Demand Curve That Do Not Reflect Consumers Full Willingness To Pay?

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Market Failures 93 In competitive markets have 2 causes: 1.Demand curves that do not reflect consumers full willingness to pay 2.Supply curve that do not reflect producers full cost of operation

Consumer Surplus
Difference between the maximum price a consumer will pay verse the lower price actually paid.

Producer Surplus 95
Difference between the minimum price a producer is willing to accept for a product and the higher price actually received

Equilibrium Price vs Quantity Supplied
Marginal benefit=marginal cost, maximum willingness to pay=minimum willingness to accept.

Cost Benefit Analysis Deciding whether or not to provide a good or service Marginal Benefit-Marginal Cost

Finding Demand Curve Vertically adding the prices that all members are willing to pay

CH. 7

National Income Accounting -BEA-Bureal of Economic Accounting -Allows economics and policy makers to -Assess the overall health of the economy -Track the long-run course of the economy -Formulate policies to safeguard and improve the economy

GDP Gross Domestic Product -Annual total output of its goods or services (aggregate output)

Aggregate output
-Dollar value of all final goods or services produces within a nation

Intermediate goods -Products that are purchased for reseal or further processing

Final goods -Products that are purchased by their end users

Added value
-Market value of a firms output minus the value of its input from others GDP EXCLUDES -Public transfer payments- Social security, walfare veterans -Private transfer payments- Money transfers between citizens -Stock Markets trans- Buying and selling of stocks/bonds -Second hand sales- Anything resold after 1st purchase

Two ways of looking at GDP Expenditures Approach (Output approach) View of GDP as the sum of all money spent Personal Consumption Expenditures (C) Consumption by households -Durable Goods(10%)-expected lives of +3 years -Nondurable goods(30%)- less than 3 years of life -Services(60%)-work done by humans for a service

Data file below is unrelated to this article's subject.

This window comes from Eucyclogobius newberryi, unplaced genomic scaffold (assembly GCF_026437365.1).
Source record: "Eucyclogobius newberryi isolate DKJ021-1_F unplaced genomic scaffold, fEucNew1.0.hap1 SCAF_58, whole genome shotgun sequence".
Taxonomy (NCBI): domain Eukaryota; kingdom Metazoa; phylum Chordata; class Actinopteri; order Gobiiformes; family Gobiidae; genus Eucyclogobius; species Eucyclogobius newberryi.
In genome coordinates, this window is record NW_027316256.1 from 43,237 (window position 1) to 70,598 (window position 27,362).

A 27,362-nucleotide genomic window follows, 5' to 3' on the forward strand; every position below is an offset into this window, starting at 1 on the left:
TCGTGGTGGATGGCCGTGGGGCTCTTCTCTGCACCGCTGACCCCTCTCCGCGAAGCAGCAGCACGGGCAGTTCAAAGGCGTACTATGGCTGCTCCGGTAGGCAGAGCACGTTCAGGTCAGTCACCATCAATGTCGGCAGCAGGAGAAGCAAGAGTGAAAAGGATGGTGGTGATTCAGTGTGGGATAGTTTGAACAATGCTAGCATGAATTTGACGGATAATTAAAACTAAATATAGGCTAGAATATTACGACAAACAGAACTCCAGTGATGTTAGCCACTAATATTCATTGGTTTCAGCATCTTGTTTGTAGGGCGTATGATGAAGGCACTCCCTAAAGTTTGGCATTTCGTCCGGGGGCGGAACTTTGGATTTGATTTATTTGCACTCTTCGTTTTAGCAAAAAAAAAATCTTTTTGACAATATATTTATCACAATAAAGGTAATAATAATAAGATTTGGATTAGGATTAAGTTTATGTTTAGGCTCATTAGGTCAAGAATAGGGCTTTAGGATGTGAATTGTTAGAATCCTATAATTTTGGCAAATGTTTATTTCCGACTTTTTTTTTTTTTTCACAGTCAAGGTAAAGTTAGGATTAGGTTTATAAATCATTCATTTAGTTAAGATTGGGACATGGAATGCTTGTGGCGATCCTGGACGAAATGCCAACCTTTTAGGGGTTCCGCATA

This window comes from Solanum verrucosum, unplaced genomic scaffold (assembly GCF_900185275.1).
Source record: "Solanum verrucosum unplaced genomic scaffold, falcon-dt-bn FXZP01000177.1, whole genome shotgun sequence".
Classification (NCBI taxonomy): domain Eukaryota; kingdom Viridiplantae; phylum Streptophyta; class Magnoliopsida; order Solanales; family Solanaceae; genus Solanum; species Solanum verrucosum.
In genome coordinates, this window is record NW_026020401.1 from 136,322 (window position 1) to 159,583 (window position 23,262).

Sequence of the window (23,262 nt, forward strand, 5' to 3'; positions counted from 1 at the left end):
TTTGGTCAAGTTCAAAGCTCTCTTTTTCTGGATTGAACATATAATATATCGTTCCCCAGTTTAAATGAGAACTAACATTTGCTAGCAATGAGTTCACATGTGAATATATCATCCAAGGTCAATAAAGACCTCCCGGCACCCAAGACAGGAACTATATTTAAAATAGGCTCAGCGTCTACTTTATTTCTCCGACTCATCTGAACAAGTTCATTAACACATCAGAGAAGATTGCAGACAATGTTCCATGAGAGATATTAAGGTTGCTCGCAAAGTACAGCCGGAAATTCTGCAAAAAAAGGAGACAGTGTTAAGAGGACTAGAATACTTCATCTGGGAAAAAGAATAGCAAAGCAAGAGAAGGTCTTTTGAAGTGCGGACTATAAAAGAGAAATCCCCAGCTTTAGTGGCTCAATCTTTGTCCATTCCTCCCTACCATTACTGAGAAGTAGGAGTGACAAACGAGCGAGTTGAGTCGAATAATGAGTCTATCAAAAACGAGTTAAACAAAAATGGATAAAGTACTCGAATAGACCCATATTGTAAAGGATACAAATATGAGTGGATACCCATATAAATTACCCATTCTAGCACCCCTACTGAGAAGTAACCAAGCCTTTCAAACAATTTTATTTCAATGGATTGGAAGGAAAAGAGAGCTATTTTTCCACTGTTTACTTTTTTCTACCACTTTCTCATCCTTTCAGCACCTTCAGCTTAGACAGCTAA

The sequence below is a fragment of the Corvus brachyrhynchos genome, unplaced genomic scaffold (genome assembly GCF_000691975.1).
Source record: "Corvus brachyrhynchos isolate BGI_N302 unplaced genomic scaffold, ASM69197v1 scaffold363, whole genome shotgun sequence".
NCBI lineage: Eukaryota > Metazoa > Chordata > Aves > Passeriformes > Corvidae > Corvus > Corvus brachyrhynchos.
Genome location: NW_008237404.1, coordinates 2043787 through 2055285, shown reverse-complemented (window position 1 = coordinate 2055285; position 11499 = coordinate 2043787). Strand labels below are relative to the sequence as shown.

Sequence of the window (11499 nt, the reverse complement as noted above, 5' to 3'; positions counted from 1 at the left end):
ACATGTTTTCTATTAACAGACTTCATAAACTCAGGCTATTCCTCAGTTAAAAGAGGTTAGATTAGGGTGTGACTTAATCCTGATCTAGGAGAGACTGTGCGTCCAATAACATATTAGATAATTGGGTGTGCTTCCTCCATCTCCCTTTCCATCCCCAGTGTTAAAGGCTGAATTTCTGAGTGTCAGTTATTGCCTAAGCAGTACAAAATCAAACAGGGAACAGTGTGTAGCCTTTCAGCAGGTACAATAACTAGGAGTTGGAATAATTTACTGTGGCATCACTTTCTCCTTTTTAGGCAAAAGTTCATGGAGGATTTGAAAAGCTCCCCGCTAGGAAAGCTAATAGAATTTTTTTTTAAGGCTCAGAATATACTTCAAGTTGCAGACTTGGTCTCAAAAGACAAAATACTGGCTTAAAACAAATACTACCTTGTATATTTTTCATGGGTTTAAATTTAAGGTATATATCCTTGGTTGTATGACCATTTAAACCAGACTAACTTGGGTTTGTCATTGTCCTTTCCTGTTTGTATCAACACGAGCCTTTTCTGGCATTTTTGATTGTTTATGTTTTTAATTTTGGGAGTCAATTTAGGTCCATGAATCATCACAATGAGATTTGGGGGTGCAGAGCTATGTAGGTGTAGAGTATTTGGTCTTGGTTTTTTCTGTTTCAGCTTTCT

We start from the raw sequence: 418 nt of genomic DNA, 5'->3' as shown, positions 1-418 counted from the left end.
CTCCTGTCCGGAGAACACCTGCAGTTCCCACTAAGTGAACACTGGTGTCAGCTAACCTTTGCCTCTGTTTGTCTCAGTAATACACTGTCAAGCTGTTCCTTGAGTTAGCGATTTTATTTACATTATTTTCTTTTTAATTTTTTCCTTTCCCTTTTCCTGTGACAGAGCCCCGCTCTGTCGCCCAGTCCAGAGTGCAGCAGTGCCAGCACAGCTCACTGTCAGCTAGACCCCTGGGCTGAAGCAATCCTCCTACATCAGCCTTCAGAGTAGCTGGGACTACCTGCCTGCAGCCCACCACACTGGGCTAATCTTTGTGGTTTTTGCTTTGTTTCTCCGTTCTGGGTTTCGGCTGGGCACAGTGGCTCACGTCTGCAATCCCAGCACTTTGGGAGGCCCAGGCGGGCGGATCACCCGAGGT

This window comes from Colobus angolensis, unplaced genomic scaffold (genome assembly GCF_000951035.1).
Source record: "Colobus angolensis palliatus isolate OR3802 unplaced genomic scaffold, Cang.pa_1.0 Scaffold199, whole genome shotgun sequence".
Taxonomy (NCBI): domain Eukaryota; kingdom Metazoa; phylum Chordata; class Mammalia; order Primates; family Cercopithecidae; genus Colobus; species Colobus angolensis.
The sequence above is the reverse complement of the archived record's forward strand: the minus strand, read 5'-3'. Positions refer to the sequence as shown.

Gross Private Domestic (Ig)
-All final purchases of machinery, equipment and tools for businesses
-All construction
-Changes in inventories

Net Private Domestic Only investment in form of added capital Net investment= Gross Investment- Depreciation

Government Purchases (G) Consumptions by gov to provide public goods/services

Net Exports (Xn) Net Exports= Exports-Imports

Calculation of GDP GDP=C+Ig+G+Xn Income Approach Income deprived from creating Factors -Wages -Rents -Interest -Proprietors Income -Corporate Profits +Stat Adjustments National Income All income earned through American-owned resources

Net Foreign Factor Income
Taking out the income Americans gain from supplying products abroad and add in the income that foreigners gain by supplying resources in the US

Consumption of Fixed Capital Depreciation of capital each year (machinery)

Net domestic Product Market value of GDP minus consumptions of fixed capital

NDP=GDP-Consumption of fixed capital

Personal Income (PI) All income received by households

Disposable Income A person’s income minus personal taxes

Real GDP 141 Corrects for price changes within adjusted base year

Nominal GDP Current GDP

GDP Price Index 141
Measure of the price of a specific collection of goods and services “market basket”

PRICE INDEX=Price of market basket in specific year/Price of same market basket in base year X100

CH. 8

Economic Growth 1. An increase in real GDP occurring over a time period 2. An increase in real GDP per capita over time period

Started in 1776 in Scotland with the Steam Engine

Real GDP Per Capita 150 Amount of real output per person in the country

Real GDP Per Capita=Real GDP/Population